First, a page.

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WWU graduates are earning 10 percent more than might be expected

Red Square is a gathering spot at Western Washington University in Bellingham, Washington. WWU graduates are earning 10 percent more than might be expected, according to Money magazine.
Red Square is a gathering spot at Western Washington University in Bellingham, Washington. WWU graduates are earning 10 percent more than might be expected, according to Money magazine. The Bellingham Herald file

A new ranking that sizes up how well the nation’s colleges do at providing value for the money gives several Washington colleges and universities top marks.

The ranking, by Money magazine, rates the University of Washington Seattle as 13th among 711 public and private colleges and universities.

Also in the top 200: Washington State University and Western Washington University.

Money’s analysis is a value ranking, one that evaluates colleges on educational quality, affordability and alumni success. It highlights those schools that provide graduates a boost in the job market and offers them the best odds of real-world success, and it takes into account 27 factors in three categories: quality of education, affordability and outcomes.

The ranking focused on how much money alumni are making. WWU students are earning 10 percent more than might be expected.

The UW was one of 11 public colleges that landed in the top 20. It did well because its tuition is relatively affordable – particularly for low-income students, who paid about $7,000 a year after financial aid was factored in – and because its graduates average more than $55,000 a year in early career earnings. (The median for all 711 schools was $40,800.)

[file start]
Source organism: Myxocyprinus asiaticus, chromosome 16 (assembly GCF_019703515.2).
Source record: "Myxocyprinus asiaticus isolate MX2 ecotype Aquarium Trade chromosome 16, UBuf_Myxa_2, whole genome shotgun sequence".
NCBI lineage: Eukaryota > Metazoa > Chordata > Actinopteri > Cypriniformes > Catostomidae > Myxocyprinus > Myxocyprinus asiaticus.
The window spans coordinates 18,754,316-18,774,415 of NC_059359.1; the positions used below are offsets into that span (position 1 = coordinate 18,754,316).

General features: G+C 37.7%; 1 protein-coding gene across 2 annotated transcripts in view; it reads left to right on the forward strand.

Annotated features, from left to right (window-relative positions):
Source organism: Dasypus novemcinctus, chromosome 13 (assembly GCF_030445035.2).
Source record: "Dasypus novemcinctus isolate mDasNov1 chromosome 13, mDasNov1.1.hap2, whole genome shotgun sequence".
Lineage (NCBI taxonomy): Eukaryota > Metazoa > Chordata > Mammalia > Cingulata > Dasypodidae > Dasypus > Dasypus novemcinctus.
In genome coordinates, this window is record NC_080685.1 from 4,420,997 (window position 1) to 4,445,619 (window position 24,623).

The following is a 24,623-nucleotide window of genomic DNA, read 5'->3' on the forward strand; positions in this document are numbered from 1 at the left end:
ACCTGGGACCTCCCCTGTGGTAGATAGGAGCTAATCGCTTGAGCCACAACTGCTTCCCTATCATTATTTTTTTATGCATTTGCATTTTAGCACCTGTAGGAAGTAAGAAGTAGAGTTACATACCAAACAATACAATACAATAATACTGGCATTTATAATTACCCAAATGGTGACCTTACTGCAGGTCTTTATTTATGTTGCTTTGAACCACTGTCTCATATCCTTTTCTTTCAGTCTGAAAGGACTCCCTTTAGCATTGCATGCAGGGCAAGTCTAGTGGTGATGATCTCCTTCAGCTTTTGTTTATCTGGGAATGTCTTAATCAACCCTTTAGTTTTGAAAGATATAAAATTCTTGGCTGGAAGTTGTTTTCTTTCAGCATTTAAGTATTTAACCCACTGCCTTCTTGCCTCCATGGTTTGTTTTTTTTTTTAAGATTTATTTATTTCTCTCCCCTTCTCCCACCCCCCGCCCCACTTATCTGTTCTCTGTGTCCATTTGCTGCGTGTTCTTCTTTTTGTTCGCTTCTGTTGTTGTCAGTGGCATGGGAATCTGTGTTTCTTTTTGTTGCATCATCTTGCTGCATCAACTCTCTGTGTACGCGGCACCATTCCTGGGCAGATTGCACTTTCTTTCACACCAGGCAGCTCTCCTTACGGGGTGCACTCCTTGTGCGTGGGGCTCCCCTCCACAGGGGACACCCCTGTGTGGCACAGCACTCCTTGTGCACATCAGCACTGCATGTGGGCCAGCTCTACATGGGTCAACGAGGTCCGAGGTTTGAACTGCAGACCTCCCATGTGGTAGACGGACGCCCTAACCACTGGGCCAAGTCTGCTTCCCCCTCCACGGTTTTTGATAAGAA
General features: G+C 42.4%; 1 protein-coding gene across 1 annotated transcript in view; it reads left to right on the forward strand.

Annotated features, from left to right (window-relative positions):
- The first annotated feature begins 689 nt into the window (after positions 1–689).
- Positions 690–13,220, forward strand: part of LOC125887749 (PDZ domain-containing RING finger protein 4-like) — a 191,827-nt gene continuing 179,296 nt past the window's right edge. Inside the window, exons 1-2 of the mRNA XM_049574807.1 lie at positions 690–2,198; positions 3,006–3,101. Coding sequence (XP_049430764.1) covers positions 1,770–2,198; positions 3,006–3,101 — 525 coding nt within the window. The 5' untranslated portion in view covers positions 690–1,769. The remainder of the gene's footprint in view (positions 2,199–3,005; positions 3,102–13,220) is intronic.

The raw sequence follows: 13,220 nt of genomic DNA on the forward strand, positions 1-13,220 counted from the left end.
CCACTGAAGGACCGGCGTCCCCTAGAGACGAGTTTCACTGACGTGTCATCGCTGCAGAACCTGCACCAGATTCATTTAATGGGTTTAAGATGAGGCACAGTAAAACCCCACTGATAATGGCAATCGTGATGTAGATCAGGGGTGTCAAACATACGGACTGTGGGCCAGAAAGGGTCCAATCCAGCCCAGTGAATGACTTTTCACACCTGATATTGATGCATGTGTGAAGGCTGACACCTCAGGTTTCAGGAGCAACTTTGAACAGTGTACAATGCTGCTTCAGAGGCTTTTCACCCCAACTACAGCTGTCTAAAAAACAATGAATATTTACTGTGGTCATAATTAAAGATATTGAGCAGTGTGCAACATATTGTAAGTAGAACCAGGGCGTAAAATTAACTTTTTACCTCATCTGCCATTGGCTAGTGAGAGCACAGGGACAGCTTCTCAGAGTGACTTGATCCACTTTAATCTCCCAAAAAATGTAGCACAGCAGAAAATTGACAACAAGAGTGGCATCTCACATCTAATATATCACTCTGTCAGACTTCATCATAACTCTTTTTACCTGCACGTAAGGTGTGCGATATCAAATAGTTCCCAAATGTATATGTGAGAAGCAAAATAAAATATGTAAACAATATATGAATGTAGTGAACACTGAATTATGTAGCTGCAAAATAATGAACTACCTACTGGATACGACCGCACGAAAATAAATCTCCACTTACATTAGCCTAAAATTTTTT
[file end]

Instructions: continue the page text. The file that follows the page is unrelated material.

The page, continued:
Of course, it’s likely that the high salaries earned by UW grads majoring in computer science, engineering and business caused the average paycheck for alumni to be so high. Money takes that into consideration by showing how much more students are making when the mix of majors is taken into account. UW alumni are making about 4 percent more than would be expected, given the mix of majors.

The UW scored well on “mobility” – a measure of how well a college does at giving access to low-income students and helping them climb the income ladder after graduation. The university has a higher-than-average mobility rate – the percent of young people who come from the bottom quintile of income and reach the top quintile after graduation.

Washington State University ranked 148th on the list, with early career earnings of about $50,000 a year. Its tuition for low-income students is higher, about $11,000 a year after financial aid is considered.

Western Washington University ranked 191st, doing well because of the cost of attendance (about $8,500 in tuition for low-income students, after financial aid is taken into account) and earnings ($48,500). After adjusting for the mix of majors, its students are earning 10 percent more than might be expected.

Also scoring well: Seattle University, which was 216th, and whose graduates are earning $53,600 a year – 12 percent more than might be expected, given the mix of majors.

Money’s editors noted that many of the schools whose graduates do well are in areas of the country where the economy is booming, such as Seattle, Los Angeles, New York, Boston and the San Francisco Bay Area.

Two liberal-arts colleges in Washington scored near the bottom of the list – Whitman College, a private school in Walla Walla, was 547th, and The Evergreen State College, a public college in Olympia, was 633rd. Both schools were near the bottom because average earnings after graduation were comparatively low, under $45,000.

But as the editors noted, this ranking focused on how much money alumni are making – after all, that’s the name of the magazine.

The five top-ranked schools in the nation were Princeton; CUNY Bernard M. Baruch College; the University of Michigan, Ann Arbor; University of California, Berkeley; University of California, Los Angeles; and Stanford University (UCLA and Stanford tied for fifth).

In years past, UW Bothell did well on the Money ranking, scoring even higher than UW Seattle. However, because of a change in the way school campuses are coded in a federal database that provides some of the underlying data, the UW’s branch campuses were not included this year. A Money researcher said the UW Bothell data still show strong performance for the branch campus, and that the magazine is trying to find ways to include that information at a later date.

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